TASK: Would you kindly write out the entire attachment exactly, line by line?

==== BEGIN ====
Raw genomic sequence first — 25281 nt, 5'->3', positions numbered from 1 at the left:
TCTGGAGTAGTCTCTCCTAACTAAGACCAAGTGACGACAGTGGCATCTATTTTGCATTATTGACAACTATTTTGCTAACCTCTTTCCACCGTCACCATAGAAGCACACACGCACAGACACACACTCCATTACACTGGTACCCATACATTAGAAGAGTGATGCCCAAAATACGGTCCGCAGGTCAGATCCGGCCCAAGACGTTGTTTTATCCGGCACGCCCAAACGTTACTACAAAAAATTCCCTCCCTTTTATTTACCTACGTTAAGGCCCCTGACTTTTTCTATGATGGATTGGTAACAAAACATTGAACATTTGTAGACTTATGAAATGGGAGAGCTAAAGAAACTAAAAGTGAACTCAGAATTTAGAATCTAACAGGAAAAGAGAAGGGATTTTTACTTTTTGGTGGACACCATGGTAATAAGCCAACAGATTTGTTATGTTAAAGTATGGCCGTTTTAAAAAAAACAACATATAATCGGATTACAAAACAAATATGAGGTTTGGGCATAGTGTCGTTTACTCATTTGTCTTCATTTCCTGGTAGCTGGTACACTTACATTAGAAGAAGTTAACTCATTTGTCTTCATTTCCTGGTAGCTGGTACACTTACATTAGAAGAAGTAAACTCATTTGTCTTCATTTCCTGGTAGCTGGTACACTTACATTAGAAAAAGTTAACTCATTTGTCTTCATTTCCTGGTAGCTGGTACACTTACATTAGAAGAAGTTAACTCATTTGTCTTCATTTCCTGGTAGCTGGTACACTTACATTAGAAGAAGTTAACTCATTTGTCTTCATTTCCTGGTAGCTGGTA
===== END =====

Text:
Raw genomic sequence first — 25281 nt, 5'->3', positions numbered from 1 at the left:
TCTGGAGTAGTCTCTCCTAACTAAGACCAAGTGACGACAGTGGCATCTATTTTGCATTATTGACAACTATTTTGCTAACCTCTTTCCACCGTCACCATAGAAGCACACACGCACAGACACACACTCCATTACACTGGTACCCATACATTAGAAGAGTGATGCCCAAAATACGGTCCGCAGGTCAGATCCGGCCCAAGACGTTGTTTTATCCGGCACGCCCAAACGTTACTACAAAAAATTCCCTCCCTTTTATTTACCTACGTTAAGGCCCCTGACTTTTTCTATGATGGATTGGTAACAAAACATTGAACATTTGTAGACTTATGAAATGGGAGAGCTAAAGAAACTAAAAGTGAACTCAGAATTTAGAATCTAACAGGAAAAGAGAAGGGATTTTTACTTTTTGGTGGACACCATGGTAATAAGCCAACAGATTTGTTATGTTAAAGTATGGCCGTTTTAAAAAAAACAACATATAATCGGATTACAAAACAAATATGAGGTTTGGGCATAGTGTCGTTTACTCATTTGTCTTCATTTCCTGGTAGCTGGTACACTTACATTAGAAGAAGTTAACTCATTTGTCTTCATTTCCTGGTAGCTGGTACACTTACATTAGAAGAAGTAAACTCATTTGTCTTCATTTCCTGGTAGCTGGTACACTTACATTAGAAAAAGTTAACTCATTTGTCTTCATTTCCTGGTAGCTGGTACACTTACATTAGAAGAAGTTAACTCATTTGTCTTCATTTCCTGGTAGCTGGTACACTTACATTAGAAGAAGTTAACTCATTTGTCTTCATTTCCTGGTAGCTGGTA